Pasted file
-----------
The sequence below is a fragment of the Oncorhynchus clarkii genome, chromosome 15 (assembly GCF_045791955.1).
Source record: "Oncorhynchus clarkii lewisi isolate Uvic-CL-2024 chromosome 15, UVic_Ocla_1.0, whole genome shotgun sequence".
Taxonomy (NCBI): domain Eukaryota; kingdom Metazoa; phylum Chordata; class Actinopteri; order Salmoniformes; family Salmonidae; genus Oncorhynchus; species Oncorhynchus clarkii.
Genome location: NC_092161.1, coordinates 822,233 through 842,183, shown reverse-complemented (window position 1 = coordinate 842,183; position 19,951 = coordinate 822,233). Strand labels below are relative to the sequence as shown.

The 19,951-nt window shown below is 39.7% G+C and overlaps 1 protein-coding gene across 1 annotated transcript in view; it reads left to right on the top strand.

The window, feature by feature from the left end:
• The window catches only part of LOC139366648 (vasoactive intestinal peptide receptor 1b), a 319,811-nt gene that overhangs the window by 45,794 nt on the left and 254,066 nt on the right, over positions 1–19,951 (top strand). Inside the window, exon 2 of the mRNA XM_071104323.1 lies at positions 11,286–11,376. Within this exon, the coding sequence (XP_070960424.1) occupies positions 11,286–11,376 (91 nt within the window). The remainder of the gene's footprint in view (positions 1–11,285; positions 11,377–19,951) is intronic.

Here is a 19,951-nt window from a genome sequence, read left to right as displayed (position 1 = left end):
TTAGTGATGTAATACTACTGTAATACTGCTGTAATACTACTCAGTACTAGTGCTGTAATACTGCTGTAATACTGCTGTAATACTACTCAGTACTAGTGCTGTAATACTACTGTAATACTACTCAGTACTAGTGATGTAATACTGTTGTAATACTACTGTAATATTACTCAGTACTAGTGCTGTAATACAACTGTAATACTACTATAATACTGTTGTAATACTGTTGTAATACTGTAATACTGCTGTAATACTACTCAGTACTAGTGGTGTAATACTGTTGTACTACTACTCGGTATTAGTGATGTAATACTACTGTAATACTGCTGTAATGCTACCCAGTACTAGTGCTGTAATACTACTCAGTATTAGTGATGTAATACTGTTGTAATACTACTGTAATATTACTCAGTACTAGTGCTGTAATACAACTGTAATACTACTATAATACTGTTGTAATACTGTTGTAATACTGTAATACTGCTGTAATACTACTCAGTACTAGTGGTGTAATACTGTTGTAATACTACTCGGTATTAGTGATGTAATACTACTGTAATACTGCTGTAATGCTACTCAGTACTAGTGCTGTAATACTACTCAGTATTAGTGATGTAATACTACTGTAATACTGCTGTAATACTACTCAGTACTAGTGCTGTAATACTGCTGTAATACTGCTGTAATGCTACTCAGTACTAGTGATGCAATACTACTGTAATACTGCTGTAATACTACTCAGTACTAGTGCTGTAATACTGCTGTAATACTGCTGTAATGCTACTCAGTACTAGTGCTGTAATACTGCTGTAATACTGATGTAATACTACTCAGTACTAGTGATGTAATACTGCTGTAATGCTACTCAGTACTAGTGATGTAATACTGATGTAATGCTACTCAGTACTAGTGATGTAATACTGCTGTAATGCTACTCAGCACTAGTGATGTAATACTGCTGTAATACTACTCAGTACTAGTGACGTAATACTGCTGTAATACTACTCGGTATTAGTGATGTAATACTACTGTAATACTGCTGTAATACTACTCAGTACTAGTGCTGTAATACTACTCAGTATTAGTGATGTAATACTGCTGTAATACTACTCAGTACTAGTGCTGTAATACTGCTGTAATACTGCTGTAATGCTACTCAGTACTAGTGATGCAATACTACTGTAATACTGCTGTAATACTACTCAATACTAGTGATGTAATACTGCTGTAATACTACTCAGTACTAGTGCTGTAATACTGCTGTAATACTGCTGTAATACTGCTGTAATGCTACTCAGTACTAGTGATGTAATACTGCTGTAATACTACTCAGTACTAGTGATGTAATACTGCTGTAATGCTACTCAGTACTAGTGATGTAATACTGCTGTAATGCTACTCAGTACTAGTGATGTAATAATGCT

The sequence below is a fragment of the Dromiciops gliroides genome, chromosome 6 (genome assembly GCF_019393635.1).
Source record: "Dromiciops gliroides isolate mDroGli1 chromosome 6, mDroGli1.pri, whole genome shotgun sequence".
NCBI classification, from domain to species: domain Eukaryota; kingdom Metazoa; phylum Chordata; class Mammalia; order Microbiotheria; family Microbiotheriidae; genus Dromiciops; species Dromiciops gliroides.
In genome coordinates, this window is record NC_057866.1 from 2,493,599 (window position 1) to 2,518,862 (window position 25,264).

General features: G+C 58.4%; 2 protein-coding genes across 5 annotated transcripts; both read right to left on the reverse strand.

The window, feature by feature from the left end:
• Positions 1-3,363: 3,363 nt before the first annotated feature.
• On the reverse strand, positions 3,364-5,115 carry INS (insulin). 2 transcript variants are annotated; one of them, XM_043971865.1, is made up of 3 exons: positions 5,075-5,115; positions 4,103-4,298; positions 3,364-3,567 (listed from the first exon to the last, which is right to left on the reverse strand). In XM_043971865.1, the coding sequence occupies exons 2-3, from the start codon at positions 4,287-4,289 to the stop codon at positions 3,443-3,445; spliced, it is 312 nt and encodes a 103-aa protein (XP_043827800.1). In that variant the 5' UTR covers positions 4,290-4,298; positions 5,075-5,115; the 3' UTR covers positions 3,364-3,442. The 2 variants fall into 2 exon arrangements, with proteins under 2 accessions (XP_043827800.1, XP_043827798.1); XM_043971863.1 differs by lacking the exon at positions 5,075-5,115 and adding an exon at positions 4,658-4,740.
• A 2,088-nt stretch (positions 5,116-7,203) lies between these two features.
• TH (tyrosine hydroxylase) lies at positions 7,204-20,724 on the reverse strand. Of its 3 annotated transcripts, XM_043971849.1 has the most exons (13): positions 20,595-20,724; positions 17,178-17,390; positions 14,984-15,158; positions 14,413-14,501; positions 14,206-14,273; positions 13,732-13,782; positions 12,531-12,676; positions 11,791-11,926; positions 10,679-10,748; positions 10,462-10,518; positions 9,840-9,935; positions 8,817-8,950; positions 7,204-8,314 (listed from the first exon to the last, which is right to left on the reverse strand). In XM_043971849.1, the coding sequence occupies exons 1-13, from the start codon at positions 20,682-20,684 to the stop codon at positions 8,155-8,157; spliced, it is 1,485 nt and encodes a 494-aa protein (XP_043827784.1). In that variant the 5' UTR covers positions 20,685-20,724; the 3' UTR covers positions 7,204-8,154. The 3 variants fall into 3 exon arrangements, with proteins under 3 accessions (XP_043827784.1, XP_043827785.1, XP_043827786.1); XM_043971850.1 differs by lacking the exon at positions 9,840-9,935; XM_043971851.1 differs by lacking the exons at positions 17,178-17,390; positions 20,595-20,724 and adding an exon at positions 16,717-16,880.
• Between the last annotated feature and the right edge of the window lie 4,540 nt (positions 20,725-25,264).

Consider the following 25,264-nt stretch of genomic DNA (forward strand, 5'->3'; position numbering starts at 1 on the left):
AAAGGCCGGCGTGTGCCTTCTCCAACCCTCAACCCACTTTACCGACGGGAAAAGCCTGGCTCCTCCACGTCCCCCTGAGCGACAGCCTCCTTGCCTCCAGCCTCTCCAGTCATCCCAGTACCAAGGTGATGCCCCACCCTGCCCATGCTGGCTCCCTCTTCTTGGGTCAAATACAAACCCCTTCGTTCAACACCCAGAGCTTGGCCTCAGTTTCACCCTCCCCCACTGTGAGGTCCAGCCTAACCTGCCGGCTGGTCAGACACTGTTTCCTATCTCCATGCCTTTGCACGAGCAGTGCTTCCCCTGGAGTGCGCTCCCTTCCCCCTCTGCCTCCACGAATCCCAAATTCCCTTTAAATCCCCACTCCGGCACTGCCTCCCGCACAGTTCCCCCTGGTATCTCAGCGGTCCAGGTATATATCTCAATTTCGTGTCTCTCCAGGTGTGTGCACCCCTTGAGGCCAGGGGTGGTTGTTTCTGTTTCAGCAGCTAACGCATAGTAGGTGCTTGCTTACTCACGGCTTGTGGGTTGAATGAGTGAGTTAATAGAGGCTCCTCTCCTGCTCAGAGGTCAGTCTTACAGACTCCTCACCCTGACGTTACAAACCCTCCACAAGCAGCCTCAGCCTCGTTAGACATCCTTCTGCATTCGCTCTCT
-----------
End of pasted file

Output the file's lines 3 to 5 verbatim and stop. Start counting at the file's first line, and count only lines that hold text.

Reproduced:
Taxonomy (NCBI): domain Eukaryota; kingdom Metazoa; phylum Chordata; class Actinopteri; order Salmoniformes; family Salmonidae; genus Oncorhynchus; species Oncorhynchus clarkii.
Genome location: NC_092161.1, coordinates 822,233 through 842,183, shown reverse-complemented (window position 1 = coordinate 842,183; position 19,951 = coordinate 822,233). Strand labels below are relative to the sequence as shown.

The 19,951-nt window shown below is 39.7% G+C and overlaps 1 protein-coding gene across 1 annotated transcript in view; it reads left to right on the top strand.